As for the content of Rumble's Tech Specs, well, the cartoon pretty much nailed that. Rumble was a petty street punk, bullying lower life forms and being a pain the linkage coupling. He always followed orders and was deferential to Megatron, and if he was in an episode, chances are that his piledrivers would be put to good use, pummelling the living daylights out of something.
In the comics, Rumble has never made much of an impact. If anything, Frenzy seemed to be in the comics more, for some reason.
He should have his "correct" livery in any future appearances, though. After all, with Rumble at least, red IS the colour.
Wednesday, 15 August 2012
Obviously I can't speak for everyone. But for myself, the concept of the Headmaster toys was cool. Very cool. So cool in fact, that I was the coolest guy at school inasmuch as I didn't have any Headmasters Transformers (until I got Fangry later on, but that's another story for another time).
In the west, the mythos was that small groups of Transformers (Autobots and Decepticons naturallement) landed on a planet called Nebulos (or Nebulan in some of the fictions), and started warring all over again. Some of the natives got involved, and, through some convoluted storytelling, became either the weapons (Targetmasters) or the heads of some of the bigger robots. In Japan, this got simplified even further (little robot becomes big robot), but let's stick to the west for the moment.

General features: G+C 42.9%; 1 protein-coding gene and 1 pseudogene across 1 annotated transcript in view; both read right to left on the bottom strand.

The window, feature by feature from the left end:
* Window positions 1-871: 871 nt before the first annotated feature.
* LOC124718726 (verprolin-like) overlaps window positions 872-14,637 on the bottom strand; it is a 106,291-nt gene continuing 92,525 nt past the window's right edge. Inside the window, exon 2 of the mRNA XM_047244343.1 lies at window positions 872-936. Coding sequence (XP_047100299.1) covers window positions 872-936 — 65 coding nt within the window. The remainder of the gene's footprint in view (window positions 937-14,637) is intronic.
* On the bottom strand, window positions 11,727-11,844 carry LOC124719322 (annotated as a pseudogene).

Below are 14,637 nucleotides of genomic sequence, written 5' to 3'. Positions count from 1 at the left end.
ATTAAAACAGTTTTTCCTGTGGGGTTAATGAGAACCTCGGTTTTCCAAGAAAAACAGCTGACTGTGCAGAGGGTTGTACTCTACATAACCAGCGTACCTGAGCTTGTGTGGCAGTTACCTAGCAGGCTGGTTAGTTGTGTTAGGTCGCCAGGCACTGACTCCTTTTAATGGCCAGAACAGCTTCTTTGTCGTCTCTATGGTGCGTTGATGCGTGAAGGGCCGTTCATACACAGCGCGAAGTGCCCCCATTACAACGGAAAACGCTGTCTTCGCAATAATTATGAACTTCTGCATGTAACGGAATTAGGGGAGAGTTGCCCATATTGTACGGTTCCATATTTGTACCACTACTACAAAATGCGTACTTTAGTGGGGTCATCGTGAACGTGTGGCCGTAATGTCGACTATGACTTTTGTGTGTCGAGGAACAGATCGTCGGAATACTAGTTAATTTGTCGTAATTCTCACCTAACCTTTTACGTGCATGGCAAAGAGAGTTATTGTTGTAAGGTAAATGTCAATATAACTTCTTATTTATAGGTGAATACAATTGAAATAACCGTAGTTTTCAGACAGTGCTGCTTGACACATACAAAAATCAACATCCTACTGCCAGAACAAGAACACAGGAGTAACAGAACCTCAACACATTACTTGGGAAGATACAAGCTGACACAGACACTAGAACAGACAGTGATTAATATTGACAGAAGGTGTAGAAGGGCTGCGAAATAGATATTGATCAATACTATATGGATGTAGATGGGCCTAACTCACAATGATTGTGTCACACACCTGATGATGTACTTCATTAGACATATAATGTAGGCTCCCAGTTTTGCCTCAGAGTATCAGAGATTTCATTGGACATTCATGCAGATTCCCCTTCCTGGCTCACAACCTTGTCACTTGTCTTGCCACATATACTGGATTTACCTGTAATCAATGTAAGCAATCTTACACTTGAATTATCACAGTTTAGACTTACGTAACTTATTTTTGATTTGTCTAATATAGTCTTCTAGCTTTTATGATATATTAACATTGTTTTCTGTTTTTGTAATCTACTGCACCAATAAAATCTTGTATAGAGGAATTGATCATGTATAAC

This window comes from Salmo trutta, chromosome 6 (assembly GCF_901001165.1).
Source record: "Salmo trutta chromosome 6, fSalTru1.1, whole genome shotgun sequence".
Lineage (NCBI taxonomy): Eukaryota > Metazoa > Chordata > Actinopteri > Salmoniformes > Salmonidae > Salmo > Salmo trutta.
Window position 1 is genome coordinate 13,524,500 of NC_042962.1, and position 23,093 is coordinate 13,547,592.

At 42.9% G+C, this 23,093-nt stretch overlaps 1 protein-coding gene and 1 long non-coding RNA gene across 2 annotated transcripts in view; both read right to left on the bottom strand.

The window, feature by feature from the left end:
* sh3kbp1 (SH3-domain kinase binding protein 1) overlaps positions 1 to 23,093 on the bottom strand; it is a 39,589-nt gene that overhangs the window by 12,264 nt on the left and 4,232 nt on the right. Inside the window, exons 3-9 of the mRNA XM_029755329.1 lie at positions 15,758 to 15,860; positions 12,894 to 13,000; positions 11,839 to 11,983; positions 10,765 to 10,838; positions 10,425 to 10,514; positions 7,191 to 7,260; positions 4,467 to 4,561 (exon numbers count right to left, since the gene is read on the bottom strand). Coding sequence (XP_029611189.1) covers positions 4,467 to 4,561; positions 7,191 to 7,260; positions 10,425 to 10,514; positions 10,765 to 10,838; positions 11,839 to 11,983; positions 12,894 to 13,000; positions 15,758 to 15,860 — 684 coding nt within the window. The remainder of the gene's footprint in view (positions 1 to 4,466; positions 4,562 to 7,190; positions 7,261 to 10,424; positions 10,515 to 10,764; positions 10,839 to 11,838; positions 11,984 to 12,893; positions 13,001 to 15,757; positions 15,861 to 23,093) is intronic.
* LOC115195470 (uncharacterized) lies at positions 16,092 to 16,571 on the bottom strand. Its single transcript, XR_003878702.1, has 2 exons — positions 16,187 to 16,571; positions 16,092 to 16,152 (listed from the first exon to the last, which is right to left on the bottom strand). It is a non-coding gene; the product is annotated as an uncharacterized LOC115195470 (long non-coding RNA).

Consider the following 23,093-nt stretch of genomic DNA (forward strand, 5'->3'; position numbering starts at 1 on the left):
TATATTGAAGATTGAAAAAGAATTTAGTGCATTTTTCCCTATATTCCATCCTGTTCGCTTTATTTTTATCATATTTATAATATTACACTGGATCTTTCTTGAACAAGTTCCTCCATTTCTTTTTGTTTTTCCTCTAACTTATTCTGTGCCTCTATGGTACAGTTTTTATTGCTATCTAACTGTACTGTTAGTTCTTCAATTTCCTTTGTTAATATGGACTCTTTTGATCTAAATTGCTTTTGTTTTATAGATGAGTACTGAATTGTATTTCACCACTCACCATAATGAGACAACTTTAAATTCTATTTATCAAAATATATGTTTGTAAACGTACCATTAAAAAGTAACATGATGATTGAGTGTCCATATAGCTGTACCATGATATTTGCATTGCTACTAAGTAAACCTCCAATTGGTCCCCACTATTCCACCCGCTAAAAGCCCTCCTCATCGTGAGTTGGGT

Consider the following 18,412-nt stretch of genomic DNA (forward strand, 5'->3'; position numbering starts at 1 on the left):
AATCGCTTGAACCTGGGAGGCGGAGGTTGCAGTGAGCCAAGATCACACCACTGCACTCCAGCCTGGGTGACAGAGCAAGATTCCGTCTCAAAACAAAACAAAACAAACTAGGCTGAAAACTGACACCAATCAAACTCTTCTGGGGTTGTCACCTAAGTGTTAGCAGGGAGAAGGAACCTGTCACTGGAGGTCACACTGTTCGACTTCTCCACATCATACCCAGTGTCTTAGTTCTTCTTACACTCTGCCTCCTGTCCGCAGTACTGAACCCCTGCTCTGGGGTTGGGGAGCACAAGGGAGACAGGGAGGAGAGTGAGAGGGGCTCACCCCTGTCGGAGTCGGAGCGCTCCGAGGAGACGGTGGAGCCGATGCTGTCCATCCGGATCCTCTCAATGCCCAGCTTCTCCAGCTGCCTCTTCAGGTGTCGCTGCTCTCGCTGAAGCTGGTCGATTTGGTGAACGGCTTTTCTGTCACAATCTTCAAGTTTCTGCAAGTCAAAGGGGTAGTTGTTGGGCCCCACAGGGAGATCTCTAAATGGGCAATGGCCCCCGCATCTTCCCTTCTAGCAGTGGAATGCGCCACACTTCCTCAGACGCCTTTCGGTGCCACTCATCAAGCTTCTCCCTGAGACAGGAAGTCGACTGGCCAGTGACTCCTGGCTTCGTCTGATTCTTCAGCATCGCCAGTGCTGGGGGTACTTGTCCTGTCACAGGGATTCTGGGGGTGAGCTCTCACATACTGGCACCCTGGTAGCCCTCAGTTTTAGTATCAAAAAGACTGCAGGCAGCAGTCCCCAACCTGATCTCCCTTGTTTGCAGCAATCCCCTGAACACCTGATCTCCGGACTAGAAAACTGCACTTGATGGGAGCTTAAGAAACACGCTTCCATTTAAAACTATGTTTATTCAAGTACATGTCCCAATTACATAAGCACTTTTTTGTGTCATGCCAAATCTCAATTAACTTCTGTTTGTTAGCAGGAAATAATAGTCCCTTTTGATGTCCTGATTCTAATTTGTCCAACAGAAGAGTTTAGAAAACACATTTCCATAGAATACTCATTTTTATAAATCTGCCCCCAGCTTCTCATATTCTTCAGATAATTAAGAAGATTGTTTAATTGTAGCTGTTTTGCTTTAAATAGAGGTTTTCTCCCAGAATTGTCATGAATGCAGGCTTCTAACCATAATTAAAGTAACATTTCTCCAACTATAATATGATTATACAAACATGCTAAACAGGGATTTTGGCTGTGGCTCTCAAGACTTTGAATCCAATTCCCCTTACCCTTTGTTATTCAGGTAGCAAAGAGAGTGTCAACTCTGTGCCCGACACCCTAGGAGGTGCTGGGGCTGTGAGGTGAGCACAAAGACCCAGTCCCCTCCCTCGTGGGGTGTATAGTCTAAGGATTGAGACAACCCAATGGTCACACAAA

Sadly, as cool as the concept is, the toys weren't ever that good. I liked them a lot, but even I'll admit, some of them were a bit naff. Chromedome, it has to be said, is pretty high up the naff list.
See what I mean? Even by G1 standards, he's a bit of an unarticulated brick, with only arm swivels at the shoulders. Plus, he's beige. Nothing exciting is ever beige.
Oddly enough though, there was a glimmer of hope for Chromedome. Because his Tech Specs are very interesting. They tell of a geeky computer programmer, only actually fighting in the war because his place of work was wrecked by the Decepticons, who is, by fate itself, paired up with someone who only really cares how they look in the mirror. Intriguing stuff, almost a buddy cop movie plot, in actual fact. Can these two get along? How will the cool popular guy be able to cope with the computer nerd, and vice versa?
We never found out. Sadly, because the cartoon demanded speed of character introduction over plot and character development, we never saw how any of that could have played out. As for Japanese Chromedome, well. let's just say that boring beige was the right colour after all. It's a good job that the 1988 Transformers Annual in the UK had a text story from Stylor's perspective, or we might not have any fiction at all that fits into Chromedome's Tech Specs. So Marvel UK, you came up trumps again.
Tuesday, 14 August 2012
I don't remember Trypticon being released as a toy. I'm 99.9% sure he never was in the UK, hence why I don't remember anyone I knew having him, or even other people knowing someone who had him via a cousin, or friend of a brother's, or somesuch tenuous relationship. In fact, the first I even really knew of Trypticon was via season 3 of the Transformers cartoon, and even then it wasn't the whole season, because unless you were lucky to have Sky TV in the early 90's you couldn't see it. The only other way to catch a glimpse was through the VHS tapes they would sometimes release (the one I saw had Nightmare Planet and Call of the Primitives on it, I believe.)